He received a formal reprimand from CMU after campus authorities found him guilty of three student code violations they say he committed in October while passing out documents related to his criticism of CMU educator and political candidate Gary C. Peters, who Lennox said should ''pick either Congress or campus.''
Lennox made his decision to run after the incumbent, Kewadin Republican Kevin Elsenheimer, announced he is seeking the state Court of Appeals judgeship that Midland Republican Bill Schuette is vacating.
Wednesday, March 26, 2008
Here's what really happens though. Republicans lower taxes to the point where agencies that protect Americans from things like polluted drinking water, poisoned food, tainted beef, you know things that keep you from dying, start to collapse from the lack of proper funding. Then what happens. People start dying and then people suddenly say, oh, I guess maybe we do need some of those revenues for government to provide essential services, like keeping my children and myself from dying.
Then when government stops working, Republicans like to say see, we told you, government doesn't work. Every man for himself.
Then Republicans say, we need to wage war to protect America. We have to fight them over there so we don't have to fight them over here. I used to think this was a joke, until I actually had people who believe this crap say it to my face. Republicans actually believe that we can fight an unending war, borrowing money from the Chinese and the Japanese to finance it, outsource the duties that used to be performed by soldiers to Halliburton at 10 times the cost and that this will somehow protect America. The war in Iraq is nothing but a business deal, and a bad one for America at that. No-bid contracts have been going to Dick Cheney's old company for years, to the detriment of the American economy.
And Joe Knollenberg buys into the whole load of bullcrap. How can this guy represent the voters of the 9th District any longer?
We the people need to do something about it in November and it is imperative that we send Gary Peters to Washington D.C. in January of 2009. We can't afford to have Joe Knollenberg represent us any longer, not even one minute longer. Below is Joe's speech regarding the new budget that Republicans are fighting tooth and nail, because Democrats are seeking to protect essential services to average Americans. Don't let them fool you.
Knollenberg Fights to Prevent Massive Tax Increase Record-setting tax hike would
hurt families, kill jobs
Washington, Mar 12 - Mr. BRADY of Texas. Mr. Chairman, Iwould yield 4 minutes to the gentleman from Michigan (Mr. Knollenberg),one of our leaders in this conference and one of our most distinguished leaders.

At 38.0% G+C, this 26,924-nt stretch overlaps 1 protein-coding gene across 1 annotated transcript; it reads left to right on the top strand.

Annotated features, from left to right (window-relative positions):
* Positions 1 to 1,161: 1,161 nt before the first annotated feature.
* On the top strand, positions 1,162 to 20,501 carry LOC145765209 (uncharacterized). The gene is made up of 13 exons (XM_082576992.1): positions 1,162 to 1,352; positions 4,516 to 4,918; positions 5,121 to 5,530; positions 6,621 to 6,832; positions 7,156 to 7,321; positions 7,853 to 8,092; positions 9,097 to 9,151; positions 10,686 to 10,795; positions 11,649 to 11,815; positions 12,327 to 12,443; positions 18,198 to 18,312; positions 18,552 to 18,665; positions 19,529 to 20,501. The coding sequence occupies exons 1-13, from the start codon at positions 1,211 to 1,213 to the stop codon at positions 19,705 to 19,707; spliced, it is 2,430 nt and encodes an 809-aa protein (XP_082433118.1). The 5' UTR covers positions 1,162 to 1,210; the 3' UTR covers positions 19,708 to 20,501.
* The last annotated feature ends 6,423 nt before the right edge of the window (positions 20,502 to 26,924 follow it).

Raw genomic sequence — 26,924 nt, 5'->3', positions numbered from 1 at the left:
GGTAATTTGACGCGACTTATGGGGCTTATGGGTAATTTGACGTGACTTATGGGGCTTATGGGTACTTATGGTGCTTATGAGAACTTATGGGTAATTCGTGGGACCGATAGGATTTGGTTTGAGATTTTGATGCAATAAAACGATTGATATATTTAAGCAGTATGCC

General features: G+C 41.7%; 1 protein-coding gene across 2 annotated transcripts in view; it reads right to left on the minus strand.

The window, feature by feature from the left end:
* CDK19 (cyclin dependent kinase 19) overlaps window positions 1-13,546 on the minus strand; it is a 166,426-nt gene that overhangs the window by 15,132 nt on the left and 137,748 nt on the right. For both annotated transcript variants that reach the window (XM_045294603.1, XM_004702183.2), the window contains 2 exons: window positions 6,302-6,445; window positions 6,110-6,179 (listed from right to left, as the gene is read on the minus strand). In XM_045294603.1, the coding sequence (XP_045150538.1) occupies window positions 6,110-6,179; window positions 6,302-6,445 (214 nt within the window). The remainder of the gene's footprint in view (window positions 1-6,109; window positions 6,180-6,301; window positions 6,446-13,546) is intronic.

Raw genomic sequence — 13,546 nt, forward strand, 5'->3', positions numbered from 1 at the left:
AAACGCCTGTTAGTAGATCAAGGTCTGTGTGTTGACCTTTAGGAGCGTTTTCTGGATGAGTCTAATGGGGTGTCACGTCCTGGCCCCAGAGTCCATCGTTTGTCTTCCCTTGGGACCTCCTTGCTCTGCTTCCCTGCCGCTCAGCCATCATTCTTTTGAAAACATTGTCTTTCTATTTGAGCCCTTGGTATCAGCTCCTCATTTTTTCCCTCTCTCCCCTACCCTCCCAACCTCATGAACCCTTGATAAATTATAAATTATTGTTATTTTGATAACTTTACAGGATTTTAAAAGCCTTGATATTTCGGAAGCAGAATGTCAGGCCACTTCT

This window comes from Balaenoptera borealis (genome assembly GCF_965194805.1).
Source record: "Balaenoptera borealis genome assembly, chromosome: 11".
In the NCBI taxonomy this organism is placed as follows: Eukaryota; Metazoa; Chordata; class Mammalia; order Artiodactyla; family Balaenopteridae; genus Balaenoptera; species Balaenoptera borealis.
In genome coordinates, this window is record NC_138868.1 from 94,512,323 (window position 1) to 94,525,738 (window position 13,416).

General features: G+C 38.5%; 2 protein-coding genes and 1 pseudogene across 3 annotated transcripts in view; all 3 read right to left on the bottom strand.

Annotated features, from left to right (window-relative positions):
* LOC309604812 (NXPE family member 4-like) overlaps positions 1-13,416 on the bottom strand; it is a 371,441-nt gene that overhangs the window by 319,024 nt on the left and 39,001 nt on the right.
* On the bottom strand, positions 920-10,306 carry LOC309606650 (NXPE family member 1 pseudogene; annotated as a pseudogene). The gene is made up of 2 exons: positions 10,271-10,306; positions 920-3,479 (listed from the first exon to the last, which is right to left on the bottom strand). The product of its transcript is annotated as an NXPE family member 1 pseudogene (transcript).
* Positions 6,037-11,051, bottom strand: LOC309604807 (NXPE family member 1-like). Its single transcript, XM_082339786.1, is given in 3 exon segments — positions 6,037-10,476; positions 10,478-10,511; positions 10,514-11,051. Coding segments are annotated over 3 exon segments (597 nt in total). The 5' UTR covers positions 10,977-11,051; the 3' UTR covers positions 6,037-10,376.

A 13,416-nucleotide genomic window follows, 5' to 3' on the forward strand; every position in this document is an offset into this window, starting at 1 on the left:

Mr.KNOLLENBERG. Mr. Brady, thank you very kindly for yielding. I appreciate that very much.Mr. Chairman, I rise tonight on behalf of the hardworking men and women of Michigan and particularly of my Ninth District.
It will come as no surprise to most to hear me say that Michigan has been struggling mightily of late. For the past 6 years, we have suffered from incomparable job lossesthroughout Michigan. In fact, Michigan was the only State in the Union to have lost jobs in each and every year of that time frame. Our unemployment rate has been the Nation's highest, or close to it, for longer than anyone can remember.Home foreclosures are up. Wages are down. Costs seem to be rising at every turn. To put it lightly, the people of Michigan are facing some tough times.Not too long ago, the Governor of Michigan proposed an income tax increase. The citizenswere on the verge of revolt. The State government actually shut down for a bit.
As Michigan families struggled, the last thing they thought they deserved from their government was a bigger tax bill. But, sadly, they got one anyway.Now the leadership of this body wants to send the good people of Michigan and the peopleacross the country another tax increase. In fact, they want to send, as has been said before, the biggest tax increase in American history.Well, I'm here to say, and to say strongly, enough is enough. Enough with higher taxes. Enough withwasteful spending. Enough.Analysts have calculated that the average family in my district would see their taxes go up by more than $4,100 if this budget were to be enacted. That's $4,100 that families in Oakland County simply cannot afford.